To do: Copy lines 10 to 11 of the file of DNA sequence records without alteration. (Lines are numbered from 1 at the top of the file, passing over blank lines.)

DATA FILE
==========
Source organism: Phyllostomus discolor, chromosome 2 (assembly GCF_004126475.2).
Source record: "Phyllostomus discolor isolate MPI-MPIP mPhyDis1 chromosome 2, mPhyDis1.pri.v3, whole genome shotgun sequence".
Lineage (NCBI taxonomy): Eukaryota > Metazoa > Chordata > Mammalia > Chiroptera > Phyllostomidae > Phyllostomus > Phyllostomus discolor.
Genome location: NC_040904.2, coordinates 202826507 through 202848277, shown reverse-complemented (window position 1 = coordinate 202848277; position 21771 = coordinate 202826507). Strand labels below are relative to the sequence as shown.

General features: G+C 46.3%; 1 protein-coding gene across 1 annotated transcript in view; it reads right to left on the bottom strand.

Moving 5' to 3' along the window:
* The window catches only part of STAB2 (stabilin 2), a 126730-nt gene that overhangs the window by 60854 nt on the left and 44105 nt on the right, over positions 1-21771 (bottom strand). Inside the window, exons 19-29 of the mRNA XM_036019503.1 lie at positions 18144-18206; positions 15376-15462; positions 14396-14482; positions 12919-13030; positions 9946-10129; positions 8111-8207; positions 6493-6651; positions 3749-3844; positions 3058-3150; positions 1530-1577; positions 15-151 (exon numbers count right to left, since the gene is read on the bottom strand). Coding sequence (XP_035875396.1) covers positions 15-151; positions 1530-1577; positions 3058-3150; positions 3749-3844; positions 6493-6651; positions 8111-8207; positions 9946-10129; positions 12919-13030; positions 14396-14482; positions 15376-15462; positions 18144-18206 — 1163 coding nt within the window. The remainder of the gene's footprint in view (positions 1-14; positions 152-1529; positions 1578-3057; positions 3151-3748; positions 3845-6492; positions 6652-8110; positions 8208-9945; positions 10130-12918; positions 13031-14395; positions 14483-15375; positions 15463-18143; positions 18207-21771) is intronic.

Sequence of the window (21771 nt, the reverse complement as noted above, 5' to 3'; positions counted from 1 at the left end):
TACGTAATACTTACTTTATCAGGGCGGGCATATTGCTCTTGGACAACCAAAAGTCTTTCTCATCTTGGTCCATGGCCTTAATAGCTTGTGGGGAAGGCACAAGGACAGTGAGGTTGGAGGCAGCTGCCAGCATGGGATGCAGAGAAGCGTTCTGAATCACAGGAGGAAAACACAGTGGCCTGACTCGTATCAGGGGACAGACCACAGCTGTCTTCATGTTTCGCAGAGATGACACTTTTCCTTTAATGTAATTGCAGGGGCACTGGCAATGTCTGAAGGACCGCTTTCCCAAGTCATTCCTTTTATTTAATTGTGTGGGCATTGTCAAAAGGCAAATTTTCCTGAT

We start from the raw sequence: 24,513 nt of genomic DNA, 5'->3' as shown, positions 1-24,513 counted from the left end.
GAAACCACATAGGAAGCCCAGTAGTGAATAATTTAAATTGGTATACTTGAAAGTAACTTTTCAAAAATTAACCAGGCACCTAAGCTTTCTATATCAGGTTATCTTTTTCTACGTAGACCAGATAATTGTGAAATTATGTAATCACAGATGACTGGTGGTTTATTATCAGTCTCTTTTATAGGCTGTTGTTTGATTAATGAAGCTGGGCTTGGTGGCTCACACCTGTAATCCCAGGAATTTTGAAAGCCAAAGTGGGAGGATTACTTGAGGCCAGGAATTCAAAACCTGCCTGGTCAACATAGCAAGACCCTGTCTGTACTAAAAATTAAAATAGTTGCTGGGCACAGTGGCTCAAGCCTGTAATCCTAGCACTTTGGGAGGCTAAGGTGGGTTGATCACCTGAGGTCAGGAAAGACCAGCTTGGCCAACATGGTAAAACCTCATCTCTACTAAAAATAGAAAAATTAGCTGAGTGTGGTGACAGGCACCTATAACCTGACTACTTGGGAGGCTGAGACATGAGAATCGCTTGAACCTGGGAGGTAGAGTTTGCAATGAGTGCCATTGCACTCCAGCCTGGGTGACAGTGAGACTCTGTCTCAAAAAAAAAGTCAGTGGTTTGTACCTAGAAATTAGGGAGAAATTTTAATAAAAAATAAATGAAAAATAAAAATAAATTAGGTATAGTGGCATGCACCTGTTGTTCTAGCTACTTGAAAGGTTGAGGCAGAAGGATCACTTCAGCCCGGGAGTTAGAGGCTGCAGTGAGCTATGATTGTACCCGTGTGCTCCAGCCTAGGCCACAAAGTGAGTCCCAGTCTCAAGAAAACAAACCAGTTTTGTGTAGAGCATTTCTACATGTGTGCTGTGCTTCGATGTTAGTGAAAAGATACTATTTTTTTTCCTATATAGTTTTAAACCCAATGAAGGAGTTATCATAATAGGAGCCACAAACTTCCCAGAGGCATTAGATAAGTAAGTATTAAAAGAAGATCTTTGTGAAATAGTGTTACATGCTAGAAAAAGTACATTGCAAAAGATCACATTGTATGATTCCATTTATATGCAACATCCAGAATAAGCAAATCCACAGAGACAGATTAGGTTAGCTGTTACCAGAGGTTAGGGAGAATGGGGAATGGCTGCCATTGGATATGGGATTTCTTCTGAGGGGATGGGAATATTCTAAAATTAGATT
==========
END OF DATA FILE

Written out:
We start from the raw sequence: 24,513 nt of genomic DNA, 5'->3' as shown, positions 1-24,513 counted from the left end.
GAAACCACATAGGAAGCCCAGTAGTGAATAATTTAAATTGGTATACTTGAAAGTAACTTTTCAAAAATTAACCAGGCACCTAAGCTTTCTATATCAGGTTATCTTTTTCTACGTAGACCAGATAATTGTGAAATTATGTAATCACAGATGACTGGTGGTTTATTATCAGTCTCTTTTATAGGCTGTTGTTTGATTAATGAAGCTGGGCTTGGTGGCTCACACCTGTAATCCCAGGAATTTTGAAAGCCAAAGTGGGAGGATTACTTGAGGCCAGGAATTCAAAACCTGCCTGGTCAACATAGCAAGACCCTGTCTGTACTAAAAATTAAAATAGTTGCTGGGCACAGTGGCTCAAGCCTGTAATCCTAGCACTTTGGGAGGCTAAGGTGGGTTGATCACCTGAGGTCAGGAAAGACCAGCTTGGCCAACATGGTAAAACCTCATCTCTACTAAAAATAGAAAAATTAGCTGAGTGTGGTGACAGGCACCTATAACCTGACTACTTGGGAGGCTGAGACATGAGAATCGCTTGAACCTGGGAGGTAGAGTTTGCAATGAGTGCCATTGCACTCCAGCCTGGGTGACAGTGAGACTCTGTCTCAAAAAAAAAGTCAGTGGTTTGTACCTAGAAATTAGGGAGAAATTTTAATAAAAAATAAATGAAAAATAAAAATAAATTAGGTATAGTGGCATGCACCTGTTGTTCTAGCTACTTGAAAGGTTGAGGCAGAAGGATCACTTCAGCCCGGGAGTTAGAGGCTGCAGTGAGCTATGATTGTACCCGTGTGCTCCAGCCTAGGCCACAAAGTGAGTCCCAGTCTCAAGAAAACAAACCAGTTTTGTGTAGAGCATTTCTACATGTGTGCTGTGCTTCGATGTTAGTGAAAAGATACTATTTTTTTTCCTATATAGTTTTAAACCCAATGAAGGAGTTATCATAATAGGAGCCACAAACTTCCCAGAGGCATTAGATAAGTAAGTATTAAAAGAAGATCTTTGTGAAATAGTGTTACATGCTAGAAAAAGTACATTGCAAAAGATCACATTGTATGATTCCATTTATATGCAACATCCAGAATAAGCAAATCCACAGAGACAGATTAGGTTAGCTGTTACCAGAGGTTAGGGAGAATGGGGAATGGCTGCCATTGGATATGGGATTTCTTCTGAGGGGATGGGAATATTCTAAAATTAGATT